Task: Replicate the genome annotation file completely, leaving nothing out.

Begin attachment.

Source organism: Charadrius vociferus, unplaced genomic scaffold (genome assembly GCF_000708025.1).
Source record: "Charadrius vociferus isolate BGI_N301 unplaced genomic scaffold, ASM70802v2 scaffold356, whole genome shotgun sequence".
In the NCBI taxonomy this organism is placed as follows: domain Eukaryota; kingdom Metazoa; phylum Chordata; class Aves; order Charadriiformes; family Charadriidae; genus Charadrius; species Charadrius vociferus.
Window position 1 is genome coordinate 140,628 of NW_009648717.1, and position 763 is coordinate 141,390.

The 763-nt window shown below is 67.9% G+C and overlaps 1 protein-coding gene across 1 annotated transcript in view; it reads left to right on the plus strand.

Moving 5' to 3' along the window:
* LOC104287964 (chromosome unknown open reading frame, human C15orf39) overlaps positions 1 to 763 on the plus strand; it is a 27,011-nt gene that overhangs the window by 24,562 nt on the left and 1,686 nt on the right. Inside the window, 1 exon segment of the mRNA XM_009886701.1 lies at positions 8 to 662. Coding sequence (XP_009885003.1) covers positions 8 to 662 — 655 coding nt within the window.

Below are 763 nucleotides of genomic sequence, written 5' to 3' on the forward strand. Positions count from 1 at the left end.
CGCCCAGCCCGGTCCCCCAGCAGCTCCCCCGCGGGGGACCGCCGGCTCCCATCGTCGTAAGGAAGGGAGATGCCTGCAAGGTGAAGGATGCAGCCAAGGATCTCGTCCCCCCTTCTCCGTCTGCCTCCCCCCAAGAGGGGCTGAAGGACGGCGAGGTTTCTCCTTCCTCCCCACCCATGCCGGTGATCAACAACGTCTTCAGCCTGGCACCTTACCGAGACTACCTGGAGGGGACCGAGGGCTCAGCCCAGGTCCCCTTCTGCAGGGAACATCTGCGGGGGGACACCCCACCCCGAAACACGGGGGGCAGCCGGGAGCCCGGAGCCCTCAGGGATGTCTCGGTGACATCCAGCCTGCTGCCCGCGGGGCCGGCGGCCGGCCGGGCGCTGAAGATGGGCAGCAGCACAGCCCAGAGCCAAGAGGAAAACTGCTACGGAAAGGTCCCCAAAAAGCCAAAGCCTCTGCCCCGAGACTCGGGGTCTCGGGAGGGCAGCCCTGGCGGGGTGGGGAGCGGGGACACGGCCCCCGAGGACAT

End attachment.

Source organism: Charadrius vociferus, unplaced genomic scaffold (genome assembly GCF_000708025.1).
Source record: "Charadrius vociferus isolate BGI_N301 unplaced genomic scaffold, ASM70802v2 scaffold356, whole genome shotgun sequence".
In the NCBI taxonomy this organism is placed as follows: domain Eukaryota; kingdom Metazoa; phylum Chordata; class Aves; order Charadriiformes; family Charadriidae; genus Charadrius; species Charadrius vociferus.
Window position 1 is genome coordinate 140,628 of NW_009648717.1, and position 763 is coordinate 141,390.

The 763-nt window shown below is 67.9% G+C and overlaps 1 protein-coding gene across 1 annotated transcript in view; it reads left to right on the plus strand.

Moving 5' to 3' along the window:
* LOC104287964 (chromosome unknown open reading frame, human C15orf39) overlaps positions 1 to 763 on the plus strand; it is a 27,011-nt gene that overhangs the window by 24,562 nt on the left and 1,686 nt on the right. Inside the window, 1 exon segment of the mRNA XM_009886701.1 lies at positions 8 to 662. Coding sequence (XP_009885003.1) covers positions 8 to 662 — 655 coding nt within the window.

Below are 763 nucleotides of genomic sequence, written 5' to 3' on the forward strand. Positions count from 1 at the left end.
CGCCCAGCCCGGTCCCCCAGCAGCTCCCCCGCGGGGGACCGCCGGCTCCCATCGTCGTAAGGAAGGGAGATGCCTGCAAGGTGAAGGATGCAGCCAAGGATCTCGTCCCCCCTTCTCCGTCTGCCTCCCCCCAAGAGGGGCTGAAGGACGGCGAGGTTTCTCCTTCCTCCCCACCCATGCCGGTGATCAACAACGTCTTCAGCCTGGCACCTTACCGAGACTACCTGGAGGGGACCGAGGGCTCAGCCCAGGTCCCCTTCTGCAGGGAACATCTGCGGGGGGACACCCCACCCCGAAACACGGGGGGCAGCCGGGAGCCCGGAGCCCTCAGGGATGTCTCGGTGACATCCAGCCTGCTGCCCGCGGGGCCGGCGGCCGGCCGGGCGCTGAAGATGGGCAGCAGCACAGCCCAGAGCCAAGAGGAAAACTGCTACGGAAAGGTCCCCAAAAAGCCAAAGCCTCTGCCCCGAGACTCGGGGTCTCGGGAGGGCAGCCCTGGCGGGGTGGGGAGCGGGGACACGGCCCCCGAGGACAT